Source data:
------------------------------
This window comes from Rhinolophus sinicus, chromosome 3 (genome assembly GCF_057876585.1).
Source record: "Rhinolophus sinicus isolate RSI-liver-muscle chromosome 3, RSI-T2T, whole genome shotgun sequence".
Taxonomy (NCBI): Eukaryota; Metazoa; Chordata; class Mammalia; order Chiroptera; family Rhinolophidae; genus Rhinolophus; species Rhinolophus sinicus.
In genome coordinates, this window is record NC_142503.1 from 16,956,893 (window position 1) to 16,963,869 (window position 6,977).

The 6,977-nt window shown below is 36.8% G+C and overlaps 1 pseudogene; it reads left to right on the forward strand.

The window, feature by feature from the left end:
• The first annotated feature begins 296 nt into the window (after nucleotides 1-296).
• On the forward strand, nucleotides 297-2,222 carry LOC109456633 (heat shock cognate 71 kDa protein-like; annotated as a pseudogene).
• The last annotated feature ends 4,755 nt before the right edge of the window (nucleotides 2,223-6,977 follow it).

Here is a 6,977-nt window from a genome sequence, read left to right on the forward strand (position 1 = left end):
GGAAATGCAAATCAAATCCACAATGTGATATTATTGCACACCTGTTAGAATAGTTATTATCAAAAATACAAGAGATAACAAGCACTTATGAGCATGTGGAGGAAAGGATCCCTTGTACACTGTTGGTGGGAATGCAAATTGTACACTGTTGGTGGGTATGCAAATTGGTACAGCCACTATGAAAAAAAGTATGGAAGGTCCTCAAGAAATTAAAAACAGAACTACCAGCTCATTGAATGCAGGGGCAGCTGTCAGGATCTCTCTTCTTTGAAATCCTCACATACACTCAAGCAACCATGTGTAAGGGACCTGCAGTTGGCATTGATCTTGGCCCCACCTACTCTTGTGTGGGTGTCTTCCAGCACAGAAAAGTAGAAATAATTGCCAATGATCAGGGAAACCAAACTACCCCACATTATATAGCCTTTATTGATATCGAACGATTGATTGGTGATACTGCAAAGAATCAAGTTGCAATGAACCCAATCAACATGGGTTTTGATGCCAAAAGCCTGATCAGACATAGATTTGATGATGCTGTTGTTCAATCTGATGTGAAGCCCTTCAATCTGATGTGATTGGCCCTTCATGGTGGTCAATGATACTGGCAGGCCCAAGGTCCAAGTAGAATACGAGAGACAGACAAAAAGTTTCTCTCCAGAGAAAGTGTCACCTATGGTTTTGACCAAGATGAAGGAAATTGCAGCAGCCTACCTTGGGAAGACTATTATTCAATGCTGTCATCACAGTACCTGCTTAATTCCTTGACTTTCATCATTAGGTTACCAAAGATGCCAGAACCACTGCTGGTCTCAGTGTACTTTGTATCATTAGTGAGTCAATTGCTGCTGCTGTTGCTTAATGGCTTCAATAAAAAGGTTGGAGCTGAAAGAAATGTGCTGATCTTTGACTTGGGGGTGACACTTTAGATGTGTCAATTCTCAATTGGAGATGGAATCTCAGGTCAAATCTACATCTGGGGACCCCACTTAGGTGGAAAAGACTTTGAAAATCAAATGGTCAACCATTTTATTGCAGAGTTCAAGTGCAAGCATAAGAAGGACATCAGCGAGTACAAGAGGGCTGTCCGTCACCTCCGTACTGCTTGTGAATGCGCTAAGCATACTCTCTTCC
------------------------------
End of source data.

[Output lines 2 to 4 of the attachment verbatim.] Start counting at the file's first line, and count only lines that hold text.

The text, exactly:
Source record: "Rhinolophus sinicus isolate RSI-liver-muscle chromosome 3, RSI-T2T, whole genome shotgun sequence".
Taxonomy (NCBI): Eukaryota; Metazoa; Chordata; class Mammalia; order Chiroptera; family Rhinolophidae; genus Rhinolophus; species Rhinolophus sinicus.
In genome coordinates, this window is record NC_142503.1 from 16,956,893 (window position 1) to 16,963,869 (window position 6,977).